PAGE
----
Byron and Polidori: The Dawn of Western Vampire Literature

by JoHarrington

Forget Dracula. The most influential vampire story of all time was written by Dr John Polidori, but he was inspired by Lord Byron himself.

Before Lord Byron and Dr Polidori put pen to paper, there had been no elegance in vampirism.

Nor was there a stereotypical vampiric figure. They ranged from decaying corpses through to demonic animals. Even if they were human (which was more rare), there was something unnatural in their aspect. They were basically animated dead bodies, closer to what we would consider to be zombies.

Lord Byron made them pass for human beings, with education and grandeur. Dr John Polidori added sexual magnetism and aristocratic lineage.

The Vampyre by John Polidori

This is the most influential vampire tale ever written. Bram Stoker borrowed heavily from it for Dracula, and successive authors since have followed his lead.

Telling Ghost Stories in the Year Without a Summer

Laudanum, wild animals, rain and the presence of two famous writers proved to be a heady cocktail for the creator of the modern vampire.

Image: Villa DiodatiThat was some party.  The literary world has been eternally grateful that it rained during that week in June 1816.  Two Gothic horror genres were born.

But what would you have done if you were John Polidori?  I'd have been tempted to panic or gracefully back away. 

He just went for it with anxiety, to be fair, and a propensity to require feedback on every line.  Yet what he wrote changed everything.

Let's back up a little here and gain the bigger picture.  This was a terrible year for traveling.  The poet Percy Bysshe Shelley had taken time out from politically agitating in Ireland, in order to abandon his wife in favor of Mary Wollstonecraft Godwin. They found it advantageous to escape the gossip by undertaking a Grand Tour of Europe.  Mary's stepsister Claire Clairmont went with them.

Unfortunately the weather was against them.  Europe was only just coming out of the Little Ice Age.  Only four years previously, the bulk of Napoleon's troops had frozen to death on the long retreat from Russia.  Just recently, the volcano Krakatoa had erupted, darkening the skies for a year.  In 1816, it merely rained. Constantly.  Incessantly. Heavily.

Claire was a great fan of Lord Byron.  This wasn't unusual.  He was the equivalent of an A-list celebrity of his day.  It would be like knowing that a rock star was living down the road and having the contacts to meet him.  She pushed for Shelley to go and knock on the door.   Lord Byron was only too delighted to invite them to stay.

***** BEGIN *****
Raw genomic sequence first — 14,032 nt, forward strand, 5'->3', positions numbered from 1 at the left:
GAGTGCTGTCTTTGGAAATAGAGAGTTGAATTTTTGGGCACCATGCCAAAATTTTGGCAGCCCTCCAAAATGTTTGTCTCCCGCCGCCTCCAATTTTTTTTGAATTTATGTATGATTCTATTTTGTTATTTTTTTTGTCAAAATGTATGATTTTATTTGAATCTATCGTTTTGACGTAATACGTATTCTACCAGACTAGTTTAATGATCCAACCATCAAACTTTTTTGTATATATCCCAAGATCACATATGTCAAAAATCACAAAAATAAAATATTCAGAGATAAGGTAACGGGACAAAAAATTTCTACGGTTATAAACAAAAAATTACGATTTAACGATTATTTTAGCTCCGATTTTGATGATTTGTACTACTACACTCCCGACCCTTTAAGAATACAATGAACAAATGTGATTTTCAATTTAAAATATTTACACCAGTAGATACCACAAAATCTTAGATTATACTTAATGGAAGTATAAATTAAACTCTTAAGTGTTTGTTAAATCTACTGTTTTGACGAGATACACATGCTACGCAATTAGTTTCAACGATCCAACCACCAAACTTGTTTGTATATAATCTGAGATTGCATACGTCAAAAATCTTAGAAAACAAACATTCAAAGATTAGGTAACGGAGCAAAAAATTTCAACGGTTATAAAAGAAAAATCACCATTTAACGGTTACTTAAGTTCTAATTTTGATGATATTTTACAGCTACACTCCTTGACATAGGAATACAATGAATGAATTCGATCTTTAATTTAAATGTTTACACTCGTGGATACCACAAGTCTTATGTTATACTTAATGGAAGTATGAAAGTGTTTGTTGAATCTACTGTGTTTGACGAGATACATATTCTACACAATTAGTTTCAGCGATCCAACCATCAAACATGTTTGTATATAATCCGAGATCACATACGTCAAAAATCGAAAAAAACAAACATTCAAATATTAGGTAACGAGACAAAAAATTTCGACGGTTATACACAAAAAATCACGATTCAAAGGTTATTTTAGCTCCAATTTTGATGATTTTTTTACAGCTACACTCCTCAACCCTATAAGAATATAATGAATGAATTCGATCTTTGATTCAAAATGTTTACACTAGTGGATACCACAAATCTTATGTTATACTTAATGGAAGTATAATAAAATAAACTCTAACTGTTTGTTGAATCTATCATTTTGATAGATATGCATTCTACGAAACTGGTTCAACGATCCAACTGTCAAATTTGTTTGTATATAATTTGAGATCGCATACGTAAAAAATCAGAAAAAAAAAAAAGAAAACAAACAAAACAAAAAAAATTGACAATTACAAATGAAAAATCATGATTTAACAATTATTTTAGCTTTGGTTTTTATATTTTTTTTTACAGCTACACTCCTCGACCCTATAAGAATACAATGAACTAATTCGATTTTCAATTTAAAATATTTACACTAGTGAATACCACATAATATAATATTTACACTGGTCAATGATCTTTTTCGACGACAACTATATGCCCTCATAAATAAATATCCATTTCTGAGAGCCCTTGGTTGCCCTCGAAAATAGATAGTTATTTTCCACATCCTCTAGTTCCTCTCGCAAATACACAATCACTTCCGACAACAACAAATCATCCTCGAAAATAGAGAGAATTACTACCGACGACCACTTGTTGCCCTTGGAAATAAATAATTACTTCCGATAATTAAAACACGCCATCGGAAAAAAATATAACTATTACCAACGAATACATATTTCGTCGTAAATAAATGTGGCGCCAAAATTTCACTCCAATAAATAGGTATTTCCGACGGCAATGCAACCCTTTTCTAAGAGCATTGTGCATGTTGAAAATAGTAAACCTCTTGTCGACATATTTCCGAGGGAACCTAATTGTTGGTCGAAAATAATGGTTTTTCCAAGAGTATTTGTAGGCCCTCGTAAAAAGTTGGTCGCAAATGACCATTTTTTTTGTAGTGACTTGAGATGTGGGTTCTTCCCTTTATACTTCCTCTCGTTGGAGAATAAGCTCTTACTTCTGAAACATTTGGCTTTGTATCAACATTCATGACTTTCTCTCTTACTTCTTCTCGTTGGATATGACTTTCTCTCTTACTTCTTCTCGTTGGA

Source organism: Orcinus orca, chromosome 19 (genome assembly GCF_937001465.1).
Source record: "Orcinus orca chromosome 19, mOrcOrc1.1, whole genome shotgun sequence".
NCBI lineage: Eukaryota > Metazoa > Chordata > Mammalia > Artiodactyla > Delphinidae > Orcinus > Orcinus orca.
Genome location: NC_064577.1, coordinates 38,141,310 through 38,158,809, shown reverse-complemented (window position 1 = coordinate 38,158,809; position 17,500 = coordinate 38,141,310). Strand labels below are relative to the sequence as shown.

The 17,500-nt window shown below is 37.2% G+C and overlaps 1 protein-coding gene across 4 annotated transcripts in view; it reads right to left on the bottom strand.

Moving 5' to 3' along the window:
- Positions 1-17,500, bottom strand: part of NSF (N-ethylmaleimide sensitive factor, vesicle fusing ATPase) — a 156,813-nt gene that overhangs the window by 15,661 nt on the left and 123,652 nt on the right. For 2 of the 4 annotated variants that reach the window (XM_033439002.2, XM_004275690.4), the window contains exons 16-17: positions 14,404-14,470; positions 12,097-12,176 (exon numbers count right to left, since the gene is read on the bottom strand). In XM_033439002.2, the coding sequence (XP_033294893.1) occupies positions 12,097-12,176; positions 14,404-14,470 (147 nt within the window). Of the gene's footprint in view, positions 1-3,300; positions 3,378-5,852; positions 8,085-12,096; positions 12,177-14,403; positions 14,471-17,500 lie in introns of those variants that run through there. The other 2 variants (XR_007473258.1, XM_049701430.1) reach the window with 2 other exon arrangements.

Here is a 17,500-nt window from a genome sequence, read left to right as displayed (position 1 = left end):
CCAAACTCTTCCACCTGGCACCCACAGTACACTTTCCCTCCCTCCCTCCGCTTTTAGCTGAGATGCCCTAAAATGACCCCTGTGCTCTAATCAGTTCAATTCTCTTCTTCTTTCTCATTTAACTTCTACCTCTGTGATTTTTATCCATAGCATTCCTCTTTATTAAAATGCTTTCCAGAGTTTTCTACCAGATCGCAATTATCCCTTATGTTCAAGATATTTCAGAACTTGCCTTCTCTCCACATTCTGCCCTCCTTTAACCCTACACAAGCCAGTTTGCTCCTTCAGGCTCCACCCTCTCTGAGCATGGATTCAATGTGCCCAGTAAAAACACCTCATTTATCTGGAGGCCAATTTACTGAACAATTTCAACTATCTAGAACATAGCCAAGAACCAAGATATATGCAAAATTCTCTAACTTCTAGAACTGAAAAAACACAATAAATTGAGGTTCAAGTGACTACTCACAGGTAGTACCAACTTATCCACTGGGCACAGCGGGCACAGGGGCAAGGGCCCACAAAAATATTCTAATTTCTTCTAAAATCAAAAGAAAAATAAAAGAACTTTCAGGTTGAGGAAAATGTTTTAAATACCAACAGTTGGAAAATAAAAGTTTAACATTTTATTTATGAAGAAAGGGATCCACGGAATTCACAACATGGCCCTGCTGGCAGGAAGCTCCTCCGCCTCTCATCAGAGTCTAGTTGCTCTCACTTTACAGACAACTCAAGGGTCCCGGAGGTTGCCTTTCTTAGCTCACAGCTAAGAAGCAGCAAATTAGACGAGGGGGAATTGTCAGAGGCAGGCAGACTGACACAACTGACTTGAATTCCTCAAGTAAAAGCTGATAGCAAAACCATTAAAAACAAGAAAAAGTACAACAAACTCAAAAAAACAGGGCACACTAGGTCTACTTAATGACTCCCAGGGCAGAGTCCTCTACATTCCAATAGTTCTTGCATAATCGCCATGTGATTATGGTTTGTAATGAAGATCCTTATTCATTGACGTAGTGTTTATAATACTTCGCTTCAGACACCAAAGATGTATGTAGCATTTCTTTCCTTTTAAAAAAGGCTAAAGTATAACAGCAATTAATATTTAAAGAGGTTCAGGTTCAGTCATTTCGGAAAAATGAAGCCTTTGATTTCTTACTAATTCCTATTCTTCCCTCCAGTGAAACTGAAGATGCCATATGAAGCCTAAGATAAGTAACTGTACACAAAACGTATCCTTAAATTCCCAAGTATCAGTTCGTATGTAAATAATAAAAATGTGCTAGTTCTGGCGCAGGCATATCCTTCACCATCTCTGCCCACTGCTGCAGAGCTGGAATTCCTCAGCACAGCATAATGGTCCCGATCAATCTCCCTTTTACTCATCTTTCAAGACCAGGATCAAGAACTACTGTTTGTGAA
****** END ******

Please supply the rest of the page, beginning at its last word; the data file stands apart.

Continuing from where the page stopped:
Villa Diodati was a beautiful retreat.  It nestles on the shores of Lake Geneva, near Cologny in Switzerland.  It was owned by Lord Byron as a stately retreat for a self-exiled member of the English aristocracy. 

It was also completely chaotic.  His menagerie of exotic animals were largely allowed to wander about at will, through the gardens and the corridors indoors.  As for the household, there were large quantities of laudanum just lying around.  Lord Byron and his guests made the best of the inclement weather by becoming high as kites.  Narcotics made the rain outside look pretty, not restrictive.

With both Byron and Shelley under the same roof, it is hardly surprising that they began writing. They were both (and remain still) two of Britain's most famous poets of all time.  What was less predictable was that the other guests would be asked to take up their pens too.

As torrential rain flooded down outside, and the laudanum coursed through their systems, ghost stories were told in earnest.  It matched the mood.  Once they'd reached the end of their memorized store of other people's tales, a competition was proposed.  All present were to write a scary story.  The winner was whomever frightened the others the most.

Byron and Shelley must have both thought they had this in the bag.  It was really a two horse race from the inception.  But Claire Clairmont, desperate to impress Byron, gave it a go.  History doesn't record her efforts, other than it was a bit chaotic.

Mary Wollstonecraft Godwin, just eighteen years old, suffered fits of anxiety over her contribution. She sat for days without a single idea.  But then she awoke screaming from a nightmare and there was the basis for her tale.  She called it The Modern Prometheus.  We tend to call it Frankenstein.